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How to copy classes

Paul Hudson    @twostraws   

Updated for Xcode 13.2

In Swift, all copies of a class instance share the same data, meaning that any changes you make to one copy will automatically change the other copies. This happens because classes are reference types in Swift, which means all copies of a class all refer back to the same underlying pot of data.

To see this in action, try this simple class:

class User {
    var username = "Anonymous"
}

That has just one property, but because it’s stored inside a class it will get shared across all copies of the class.

So, we could create an instance of that class:

var user1 = User()

We could then take a copy of user1 and change the username value:

var user2 = user1
user2.username = "Taylor"

I hope you see where this is going! Now we’ve changed the copy’s username property we can then print out the same properties from each different copy:

print(user1.username)  
print(user2.username)

…and that’s going to print “Taylor” for both – even though we only changed one of the instances, the other also changed.

This might seem like a bug, but it’s actually a feature – and a really important feature too, because it’s what allows us to share common data across all parts of our app. As you’ll see, SwiftUI relies very heavily on classes for its data, specifically because they can be shared so easily.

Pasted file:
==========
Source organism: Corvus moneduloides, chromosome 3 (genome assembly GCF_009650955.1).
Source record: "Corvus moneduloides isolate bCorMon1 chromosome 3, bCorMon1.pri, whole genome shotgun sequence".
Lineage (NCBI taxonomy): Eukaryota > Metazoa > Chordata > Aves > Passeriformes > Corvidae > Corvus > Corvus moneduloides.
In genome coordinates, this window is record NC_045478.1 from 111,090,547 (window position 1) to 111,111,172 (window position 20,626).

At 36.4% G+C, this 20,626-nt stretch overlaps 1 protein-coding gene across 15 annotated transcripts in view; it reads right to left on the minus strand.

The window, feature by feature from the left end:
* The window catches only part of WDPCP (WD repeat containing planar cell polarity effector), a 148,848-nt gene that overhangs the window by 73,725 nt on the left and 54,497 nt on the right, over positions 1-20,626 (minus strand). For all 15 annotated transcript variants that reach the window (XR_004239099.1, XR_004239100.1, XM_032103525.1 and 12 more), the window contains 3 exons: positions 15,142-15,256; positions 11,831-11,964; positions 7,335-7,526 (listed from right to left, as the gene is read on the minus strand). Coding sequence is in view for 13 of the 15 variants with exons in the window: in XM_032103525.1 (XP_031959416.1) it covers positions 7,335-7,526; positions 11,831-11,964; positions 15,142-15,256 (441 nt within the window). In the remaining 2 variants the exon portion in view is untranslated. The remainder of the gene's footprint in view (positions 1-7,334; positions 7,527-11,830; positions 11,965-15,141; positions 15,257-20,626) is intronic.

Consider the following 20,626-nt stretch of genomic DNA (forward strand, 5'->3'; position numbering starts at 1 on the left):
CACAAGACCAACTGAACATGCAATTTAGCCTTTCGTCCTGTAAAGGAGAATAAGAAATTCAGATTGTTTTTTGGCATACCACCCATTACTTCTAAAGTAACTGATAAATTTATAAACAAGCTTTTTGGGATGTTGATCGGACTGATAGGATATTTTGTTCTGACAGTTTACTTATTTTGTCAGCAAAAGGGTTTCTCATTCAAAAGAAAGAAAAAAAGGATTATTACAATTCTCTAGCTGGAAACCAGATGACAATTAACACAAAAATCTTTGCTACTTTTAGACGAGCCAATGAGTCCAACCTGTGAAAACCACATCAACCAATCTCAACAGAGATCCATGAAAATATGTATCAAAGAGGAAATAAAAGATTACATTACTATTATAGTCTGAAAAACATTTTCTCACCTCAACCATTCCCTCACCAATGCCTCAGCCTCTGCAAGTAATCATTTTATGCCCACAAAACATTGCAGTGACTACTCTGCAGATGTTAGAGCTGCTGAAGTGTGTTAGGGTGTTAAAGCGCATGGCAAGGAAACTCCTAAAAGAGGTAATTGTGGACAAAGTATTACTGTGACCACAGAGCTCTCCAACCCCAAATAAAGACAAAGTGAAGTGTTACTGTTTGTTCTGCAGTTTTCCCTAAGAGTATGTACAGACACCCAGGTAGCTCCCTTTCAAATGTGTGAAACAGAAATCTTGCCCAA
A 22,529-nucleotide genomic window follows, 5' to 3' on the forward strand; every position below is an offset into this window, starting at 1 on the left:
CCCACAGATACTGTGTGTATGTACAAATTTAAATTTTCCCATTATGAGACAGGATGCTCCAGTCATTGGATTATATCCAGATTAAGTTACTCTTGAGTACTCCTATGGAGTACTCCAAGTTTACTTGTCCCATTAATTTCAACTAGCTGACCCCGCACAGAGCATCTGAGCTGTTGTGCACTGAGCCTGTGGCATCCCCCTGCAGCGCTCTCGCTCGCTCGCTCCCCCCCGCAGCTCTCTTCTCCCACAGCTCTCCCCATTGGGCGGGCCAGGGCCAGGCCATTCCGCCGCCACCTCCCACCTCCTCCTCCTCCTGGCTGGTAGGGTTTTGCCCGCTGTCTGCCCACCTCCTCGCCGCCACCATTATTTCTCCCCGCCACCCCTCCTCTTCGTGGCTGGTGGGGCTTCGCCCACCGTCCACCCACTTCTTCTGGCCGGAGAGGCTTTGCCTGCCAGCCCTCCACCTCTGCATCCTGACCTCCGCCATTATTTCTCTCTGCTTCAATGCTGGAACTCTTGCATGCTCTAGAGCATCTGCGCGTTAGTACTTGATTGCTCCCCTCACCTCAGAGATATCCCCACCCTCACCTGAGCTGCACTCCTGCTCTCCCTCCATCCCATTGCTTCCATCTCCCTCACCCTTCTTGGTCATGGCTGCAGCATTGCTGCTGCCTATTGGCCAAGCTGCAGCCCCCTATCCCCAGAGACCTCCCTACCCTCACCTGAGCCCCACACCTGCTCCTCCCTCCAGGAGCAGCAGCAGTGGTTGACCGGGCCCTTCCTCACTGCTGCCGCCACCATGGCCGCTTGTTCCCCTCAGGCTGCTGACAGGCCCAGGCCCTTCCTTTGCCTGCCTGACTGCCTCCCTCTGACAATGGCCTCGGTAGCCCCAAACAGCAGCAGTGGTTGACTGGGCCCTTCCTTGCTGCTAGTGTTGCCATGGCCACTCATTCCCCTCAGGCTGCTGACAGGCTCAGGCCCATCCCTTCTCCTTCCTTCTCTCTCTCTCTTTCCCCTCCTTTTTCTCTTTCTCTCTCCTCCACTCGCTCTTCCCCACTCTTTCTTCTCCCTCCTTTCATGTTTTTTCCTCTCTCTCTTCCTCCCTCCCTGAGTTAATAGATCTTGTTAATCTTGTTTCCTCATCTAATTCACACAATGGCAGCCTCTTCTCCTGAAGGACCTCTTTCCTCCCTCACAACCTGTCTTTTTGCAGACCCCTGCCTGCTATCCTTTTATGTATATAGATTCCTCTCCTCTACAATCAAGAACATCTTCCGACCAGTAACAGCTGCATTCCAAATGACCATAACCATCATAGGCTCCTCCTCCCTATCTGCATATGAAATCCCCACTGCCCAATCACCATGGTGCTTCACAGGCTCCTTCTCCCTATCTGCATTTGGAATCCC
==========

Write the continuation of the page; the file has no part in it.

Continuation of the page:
In comparison, structs do not share their data amongst copies, meaning that if we change class User to struct User in our code we get a different result: it will print “Anonymous” then “Taylor”, because changing the copy didn’t also adjust the original.

If you want to create a unique copy of a class instance – sometimes called a deep copy – you need to handle creating a new instance and copy across all your data safely.

In our case that’s straightforward:

class User {
    var username = "Anonymous"

    func copy() -> User {
        let user = User()
        user.username = username
        return user
    }
}

Now we can safely call copy() to get an object with the same starting data, but any future changes won’t impact the original.

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